What is an intervention? How does it work?
An intervention is an organized and professionally directed face-to-face gathering of family members and friends to educate the addict on why they need to seek treatment. At White Sands, we understand that those suffering with addiction may never choose to seek help on their own.
Sometimes, the experience of seeing all of their loved ones in one place or of hearing a case made by a professional interventionist will make the situation seem more serious and urgent to the addict. Interventions are very effective at illustrating the fact that everyone is united in the belief that there is a significant problem (and that this problem is affecting not only the addict, but the people that they love most.)
We believe in using the methods of being sympathetic, nurturing, and understanding when making the approach to the addict during an intervention. You want the addict to feel heard and understood rather than being confronted or attacked with all of the wrong choices that they’ve made up to the point of the intervention. The goal of an intervention is to make the addict realize that treatment is their only way to achieve the life that they deserve – one that is no longer bound by the powerful constraints of the disease.
Is an Intervention Needed?
Before we discuss the specific steps of an intervention, let’s take a quick look at key signs that intervention help is needed:
1 The addict does not recognize they have a problem or are in need of treatment.
2 The addict cannot make the connection between his or her addiction and negative effects on relationships and other areas of life.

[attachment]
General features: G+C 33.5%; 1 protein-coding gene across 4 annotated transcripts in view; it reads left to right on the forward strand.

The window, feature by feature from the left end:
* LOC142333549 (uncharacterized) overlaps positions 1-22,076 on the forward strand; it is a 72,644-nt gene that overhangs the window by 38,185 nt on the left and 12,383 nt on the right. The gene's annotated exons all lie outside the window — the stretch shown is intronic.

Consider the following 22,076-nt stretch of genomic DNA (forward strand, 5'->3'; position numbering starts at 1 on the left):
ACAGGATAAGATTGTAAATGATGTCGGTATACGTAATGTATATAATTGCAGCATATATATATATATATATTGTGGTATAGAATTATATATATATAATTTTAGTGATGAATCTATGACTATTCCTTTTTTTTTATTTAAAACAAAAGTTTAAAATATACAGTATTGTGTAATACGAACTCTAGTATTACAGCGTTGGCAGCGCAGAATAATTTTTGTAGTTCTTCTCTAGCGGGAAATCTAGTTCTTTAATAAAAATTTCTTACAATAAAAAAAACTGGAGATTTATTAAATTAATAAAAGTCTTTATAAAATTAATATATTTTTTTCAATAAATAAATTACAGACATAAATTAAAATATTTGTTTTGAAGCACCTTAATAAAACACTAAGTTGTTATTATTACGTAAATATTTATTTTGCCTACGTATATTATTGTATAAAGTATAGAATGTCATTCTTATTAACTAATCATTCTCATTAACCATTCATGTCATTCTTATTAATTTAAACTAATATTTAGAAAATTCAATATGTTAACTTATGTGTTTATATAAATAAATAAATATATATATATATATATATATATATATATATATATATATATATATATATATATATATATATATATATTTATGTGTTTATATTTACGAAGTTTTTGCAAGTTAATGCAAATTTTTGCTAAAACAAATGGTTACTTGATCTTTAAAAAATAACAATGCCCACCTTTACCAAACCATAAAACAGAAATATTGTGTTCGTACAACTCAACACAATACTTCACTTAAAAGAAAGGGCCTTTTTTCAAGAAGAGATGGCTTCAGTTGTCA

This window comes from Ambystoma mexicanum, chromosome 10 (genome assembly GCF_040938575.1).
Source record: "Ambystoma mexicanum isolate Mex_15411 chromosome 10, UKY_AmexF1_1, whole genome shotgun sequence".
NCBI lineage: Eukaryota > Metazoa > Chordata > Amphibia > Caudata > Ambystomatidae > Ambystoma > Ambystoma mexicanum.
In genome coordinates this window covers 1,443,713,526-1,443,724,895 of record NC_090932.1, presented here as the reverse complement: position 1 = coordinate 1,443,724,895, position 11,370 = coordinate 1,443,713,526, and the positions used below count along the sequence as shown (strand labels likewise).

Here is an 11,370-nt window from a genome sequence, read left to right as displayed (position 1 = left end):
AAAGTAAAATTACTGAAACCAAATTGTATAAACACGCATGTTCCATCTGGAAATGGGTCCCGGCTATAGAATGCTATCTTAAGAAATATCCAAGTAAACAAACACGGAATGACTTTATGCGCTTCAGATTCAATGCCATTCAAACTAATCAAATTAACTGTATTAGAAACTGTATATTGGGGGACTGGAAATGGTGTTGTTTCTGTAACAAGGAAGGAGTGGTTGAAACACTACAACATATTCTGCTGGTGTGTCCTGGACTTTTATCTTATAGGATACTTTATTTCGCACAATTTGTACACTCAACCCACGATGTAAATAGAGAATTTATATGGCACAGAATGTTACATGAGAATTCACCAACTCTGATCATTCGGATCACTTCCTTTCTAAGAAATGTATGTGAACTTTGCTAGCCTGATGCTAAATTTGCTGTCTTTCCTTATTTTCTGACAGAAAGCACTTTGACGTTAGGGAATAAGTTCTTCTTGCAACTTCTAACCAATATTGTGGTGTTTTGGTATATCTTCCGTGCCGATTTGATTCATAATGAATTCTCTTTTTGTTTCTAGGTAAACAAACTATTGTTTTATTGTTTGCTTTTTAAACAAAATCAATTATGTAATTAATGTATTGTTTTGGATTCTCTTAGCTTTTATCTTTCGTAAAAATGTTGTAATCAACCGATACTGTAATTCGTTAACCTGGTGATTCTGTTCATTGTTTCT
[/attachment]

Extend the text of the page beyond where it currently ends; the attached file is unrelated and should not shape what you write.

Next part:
3 The individual doesn’t believe his or her drug or alcohol abuse poses any mental or physical health risk.
4 After attempting to abstain from the substance, the addict begins using it again in order to combat withdrawal symptoms.
5 The amount of the substance or frequency has increased substantially.
6 The addict does not believe treatment could help him or her recover.
7 The addict is experiencing legal and financial troubles because of the addiction.
8 There has been a decline in keeping up with responsibilities at home, work or school.
Now let’s a look at specific steps to take when planning an intervention for drugs or alcohol:
- Step 3 – Planning Your Dialogue – Dialogue in an intervention should be firm yet come from a place of understanding and empathy. Every participant should have examples of how the addict’s behavior and choices have hurt, scared or embarrassed them, plus illustrations of how the addiction is causing damage. A professional interventionist can help your group get these points across in a loving manner without provoking resentment or anger.
Who Should Engage in the Intervention?
Serious thought and contemplation should be put into who will be participating in the intervention. Consider discussing your plans for an intervention with the following people:
1 The addict’s friends and family members
2 Therapists and/or physicians
3 Children (keep in mind it is often advised younger children should not be involved in an intervention)
4 Religious figures
5 Intervention professionals – Trained professionals can be key in helping your loved one see the need for treatment. At White Sands, we can recommend numerous professional interventionists and addiction counselors who can help you through the process
Once you have made all of the appropriate arrangements for the intervention itself, the final step is to ensure that the individual has a place to go for treatment. At White Sands Tampa, we will do our very best to ensure that your loved one receives the type of customized care that leads to a full recovery.
Life can be so much better than what it is now. You can find peace and joy again. Just take that first step today by calling. Our addiction specialists will answer the phone. We are here for you 24 hours a day to help. Call us now at 1-877-640-7820.